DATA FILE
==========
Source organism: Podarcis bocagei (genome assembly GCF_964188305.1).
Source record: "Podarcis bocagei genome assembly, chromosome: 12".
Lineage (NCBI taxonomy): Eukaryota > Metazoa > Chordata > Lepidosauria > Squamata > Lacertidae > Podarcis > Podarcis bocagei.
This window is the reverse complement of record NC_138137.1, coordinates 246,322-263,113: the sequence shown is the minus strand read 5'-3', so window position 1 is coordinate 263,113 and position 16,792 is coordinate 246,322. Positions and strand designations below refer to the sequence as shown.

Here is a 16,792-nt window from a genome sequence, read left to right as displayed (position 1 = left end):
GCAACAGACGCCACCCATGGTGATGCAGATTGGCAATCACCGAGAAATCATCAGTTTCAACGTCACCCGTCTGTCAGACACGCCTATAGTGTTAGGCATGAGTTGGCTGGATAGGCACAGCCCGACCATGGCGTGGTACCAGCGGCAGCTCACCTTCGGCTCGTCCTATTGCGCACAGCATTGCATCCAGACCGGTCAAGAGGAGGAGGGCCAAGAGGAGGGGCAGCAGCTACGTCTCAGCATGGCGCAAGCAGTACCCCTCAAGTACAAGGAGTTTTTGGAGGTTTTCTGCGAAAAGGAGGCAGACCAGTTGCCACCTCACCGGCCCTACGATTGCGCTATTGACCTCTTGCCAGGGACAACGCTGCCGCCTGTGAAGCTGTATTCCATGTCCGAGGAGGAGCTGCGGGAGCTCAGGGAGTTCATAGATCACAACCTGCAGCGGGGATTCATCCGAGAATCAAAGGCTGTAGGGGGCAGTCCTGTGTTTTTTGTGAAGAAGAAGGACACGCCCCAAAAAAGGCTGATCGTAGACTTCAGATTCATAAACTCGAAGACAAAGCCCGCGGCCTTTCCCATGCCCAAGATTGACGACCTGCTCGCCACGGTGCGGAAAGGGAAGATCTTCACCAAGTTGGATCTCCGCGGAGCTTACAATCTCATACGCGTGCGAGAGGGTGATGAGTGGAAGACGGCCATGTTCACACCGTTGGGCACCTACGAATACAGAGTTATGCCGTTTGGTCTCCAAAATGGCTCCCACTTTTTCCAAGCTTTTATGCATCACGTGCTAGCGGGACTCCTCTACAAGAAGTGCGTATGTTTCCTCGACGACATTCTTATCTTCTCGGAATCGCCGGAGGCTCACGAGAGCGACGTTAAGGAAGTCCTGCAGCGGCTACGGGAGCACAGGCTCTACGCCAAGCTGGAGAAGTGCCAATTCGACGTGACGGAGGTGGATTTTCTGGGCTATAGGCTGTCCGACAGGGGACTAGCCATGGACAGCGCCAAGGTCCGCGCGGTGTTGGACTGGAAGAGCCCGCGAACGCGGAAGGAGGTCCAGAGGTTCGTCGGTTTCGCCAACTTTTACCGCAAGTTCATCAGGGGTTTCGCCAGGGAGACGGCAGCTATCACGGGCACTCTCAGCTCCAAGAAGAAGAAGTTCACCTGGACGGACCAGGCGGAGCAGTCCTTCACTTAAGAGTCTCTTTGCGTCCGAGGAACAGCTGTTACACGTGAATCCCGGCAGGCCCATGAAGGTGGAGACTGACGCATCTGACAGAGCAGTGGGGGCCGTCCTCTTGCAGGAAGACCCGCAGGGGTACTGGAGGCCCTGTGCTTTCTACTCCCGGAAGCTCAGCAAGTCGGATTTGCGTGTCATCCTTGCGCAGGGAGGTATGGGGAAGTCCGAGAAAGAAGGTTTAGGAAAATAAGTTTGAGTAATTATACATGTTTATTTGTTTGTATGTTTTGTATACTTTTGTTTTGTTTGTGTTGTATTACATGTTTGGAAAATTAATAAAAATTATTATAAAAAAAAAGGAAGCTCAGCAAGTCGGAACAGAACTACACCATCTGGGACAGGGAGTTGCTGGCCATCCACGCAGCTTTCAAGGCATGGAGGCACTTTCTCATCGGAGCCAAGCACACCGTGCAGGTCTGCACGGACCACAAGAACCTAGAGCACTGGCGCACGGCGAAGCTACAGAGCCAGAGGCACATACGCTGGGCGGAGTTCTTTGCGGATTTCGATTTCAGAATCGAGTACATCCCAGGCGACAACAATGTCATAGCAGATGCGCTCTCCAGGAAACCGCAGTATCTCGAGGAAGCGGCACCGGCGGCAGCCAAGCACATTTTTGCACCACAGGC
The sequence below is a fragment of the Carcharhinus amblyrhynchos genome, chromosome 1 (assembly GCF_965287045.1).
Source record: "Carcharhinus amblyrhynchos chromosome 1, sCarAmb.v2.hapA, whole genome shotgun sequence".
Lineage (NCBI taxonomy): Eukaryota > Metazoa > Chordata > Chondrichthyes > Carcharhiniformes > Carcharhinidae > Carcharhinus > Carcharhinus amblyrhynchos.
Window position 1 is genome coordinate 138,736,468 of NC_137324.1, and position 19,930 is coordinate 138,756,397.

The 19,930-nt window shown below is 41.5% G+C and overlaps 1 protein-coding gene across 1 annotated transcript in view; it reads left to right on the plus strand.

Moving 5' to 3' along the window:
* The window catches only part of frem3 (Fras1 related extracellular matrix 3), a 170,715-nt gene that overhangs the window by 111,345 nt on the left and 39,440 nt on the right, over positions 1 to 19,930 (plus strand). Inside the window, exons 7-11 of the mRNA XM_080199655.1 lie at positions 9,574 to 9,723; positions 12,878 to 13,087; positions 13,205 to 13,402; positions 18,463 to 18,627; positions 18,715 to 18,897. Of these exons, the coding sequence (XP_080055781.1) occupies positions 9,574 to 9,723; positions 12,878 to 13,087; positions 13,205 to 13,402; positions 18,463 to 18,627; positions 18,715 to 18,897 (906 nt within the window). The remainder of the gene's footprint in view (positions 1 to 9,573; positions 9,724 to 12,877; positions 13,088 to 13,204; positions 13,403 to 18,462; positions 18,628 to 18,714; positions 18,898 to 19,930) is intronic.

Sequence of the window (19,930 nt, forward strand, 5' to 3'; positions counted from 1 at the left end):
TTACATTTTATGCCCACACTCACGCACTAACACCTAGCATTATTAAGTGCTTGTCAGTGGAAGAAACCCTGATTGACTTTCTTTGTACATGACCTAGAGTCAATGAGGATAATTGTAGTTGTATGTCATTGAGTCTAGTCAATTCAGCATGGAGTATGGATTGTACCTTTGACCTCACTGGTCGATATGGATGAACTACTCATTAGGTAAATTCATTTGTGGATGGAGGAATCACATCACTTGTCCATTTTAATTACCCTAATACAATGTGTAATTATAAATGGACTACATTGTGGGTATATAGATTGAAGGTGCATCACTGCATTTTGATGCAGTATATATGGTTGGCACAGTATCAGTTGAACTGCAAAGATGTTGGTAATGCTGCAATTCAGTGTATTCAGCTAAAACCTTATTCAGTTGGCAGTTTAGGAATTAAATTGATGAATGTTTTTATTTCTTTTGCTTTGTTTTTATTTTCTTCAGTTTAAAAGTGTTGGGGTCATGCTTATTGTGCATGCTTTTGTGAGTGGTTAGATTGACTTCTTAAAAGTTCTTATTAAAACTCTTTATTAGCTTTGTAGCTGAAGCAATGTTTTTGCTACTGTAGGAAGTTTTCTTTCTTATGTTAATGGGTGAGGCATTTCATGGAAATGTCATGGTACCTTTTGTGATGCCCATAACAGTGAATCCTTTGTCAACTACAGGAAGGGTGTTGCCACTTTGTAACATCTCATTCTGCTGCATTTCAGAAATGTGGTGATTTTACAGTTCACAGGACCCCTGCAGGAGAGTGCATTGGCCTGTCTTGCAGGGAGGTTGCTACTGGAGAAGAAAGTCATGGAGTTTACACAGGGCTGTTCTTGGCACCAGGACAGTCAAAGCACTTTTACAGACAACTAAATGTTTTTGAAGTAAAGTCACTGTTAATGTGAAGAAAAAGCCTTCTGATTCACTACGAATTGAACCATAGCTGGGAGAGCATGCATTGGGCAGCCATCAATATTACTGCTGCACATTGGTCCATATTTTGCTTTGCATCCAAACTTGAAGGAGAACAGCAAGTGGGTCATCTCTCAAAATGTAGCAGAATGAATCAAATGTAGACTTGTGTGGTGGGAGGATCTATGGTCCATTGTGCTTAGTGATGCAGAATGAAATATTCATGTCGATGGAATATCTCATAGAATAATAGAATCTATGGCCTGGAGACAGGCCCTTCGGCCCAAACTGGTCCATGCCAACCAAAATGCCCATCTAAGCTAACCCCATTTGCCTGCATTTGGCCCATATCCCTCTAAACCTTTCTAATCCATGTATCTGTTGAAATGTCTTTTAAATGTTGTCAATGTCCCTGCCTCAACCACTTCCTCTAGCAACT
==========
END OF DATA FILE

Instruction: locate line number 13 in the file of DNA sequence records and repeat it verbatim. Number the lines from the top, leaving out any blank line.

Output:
* The window catches only part of frem3 (Fras1 related extracellular matrix 3), a 170,715-nt gene that overhangs the window by 111,345 nt on the left and 39,440 nt on the right, over positions 1 to 19,930 (plus strand). Inside the window, exons 7-11 of the mRNA XM_080199655.1 lie at positions 9,574 to 9,723; positions 12,878 to 13,087; positions 13,205 to 13,402; positions 18,463 to 18,627; positions 18,715 to 18,897. Of these exons, the coding sequence (XP_080055781.1) occupies positions 9,574 to 9,723; positions 12,878 to 13,087; positions 13,205 to 13,402; positions 18,463 to 18,627; positions 18,715 to 18,897 (906 nt within the window). The remainder of the gene's footprint in view (positions 1 to 9,573; positions 9,724 to 12,877; positions 13,088 to 13,204; positions 13,403 to 18,462; positions 18,628 to 18,714; positions 18,898 to 19,930) is intronic.